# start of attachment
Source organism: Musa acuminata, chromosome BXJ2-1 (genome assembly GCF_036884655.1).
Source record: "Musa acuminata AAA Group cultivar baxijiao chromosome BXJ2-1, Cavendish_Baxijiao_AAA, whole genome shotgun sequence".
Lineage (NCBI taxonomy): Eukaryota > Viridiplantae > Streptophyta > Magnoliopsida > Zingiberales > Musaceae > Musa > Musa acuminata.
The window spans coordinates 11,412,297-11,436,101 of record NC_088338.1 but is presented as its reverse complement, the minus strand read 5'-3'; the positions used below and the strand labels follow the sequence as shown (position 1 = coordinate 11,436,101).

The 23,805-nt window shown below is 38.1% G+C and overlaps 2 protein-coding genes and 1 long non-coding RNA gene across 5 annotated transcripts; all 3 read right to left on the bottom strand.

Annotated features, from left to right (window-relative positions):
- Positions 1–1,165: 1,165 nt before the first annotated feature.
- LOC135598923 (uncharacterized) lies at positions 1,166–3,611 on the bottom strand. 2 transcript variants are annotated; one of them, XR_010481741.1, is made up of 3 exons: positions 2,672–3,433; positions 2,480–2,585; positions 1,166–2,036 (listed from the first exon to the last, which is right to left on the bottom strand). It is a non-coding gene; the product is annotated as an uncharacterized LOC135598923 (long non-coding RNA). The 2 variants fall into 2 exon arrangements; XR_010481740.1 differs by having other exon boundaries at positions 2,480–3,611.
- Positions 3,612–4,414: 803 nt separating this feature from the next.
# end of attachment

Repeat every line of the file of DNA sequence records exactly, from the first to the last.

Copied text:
Source organism: Musa acuminata, chromosome BXJ2-1 (genome assembly GCF_036884655.1).
Source record: "Musa acuminata AAA Group cultivar baxijiao chromosome BXJ2-1, Cavendish_Baxijiao_AAA, whole genome shotgun sequence".
Lineage (NCBI taxonomy): Eukaryota > Viridiplantae > Streptophyta > Magnoliopsida > Zingiberales > Musaceae > Musa > Musa acuminata.
The window spans coordinates 11,412,297-11,436,101 of record NC_088338.1 but is presented as its reverse complement, the minus strand read 5'-3'; the positions used below and the strand labels follow the sequence as shown (position 1 = coordinate 11,436,101).

The 23,805-nt window shown below is 38.1% G+C and overlaps 2 protein-coding genes and 1 long non-coding RNA gene across 5 annotated transcripts; all 3 read right to left on the bottom strand.

Annotated features, from left to right (window-relative positions):
- Positions 1–1,165: 1,165 nt before the first annotated feature.
- LOC135598923 (uncharacterized) lies at positions 1,166–3,611 on the bottom strand. 2 transcript variants are annotated; one of them, XR_010481741.1, is made up of 3 exons: positions 2,672–3,433; positions 2,480–2,585; positions 1,166–2,036 (listed from the first exon to the last, which is right to left on the bottom strand). It is a non-coding gene; the product is annotated as an uncharacterized LOC135598923 (long non-coding RNA). The 2 variants fall into 2 exon arrangements; XR_010481740.1 differs by having other exon boundaries at positions 2,480–3,611.
- Positions 3,612–4,414: 803 nt separating this feature from the next.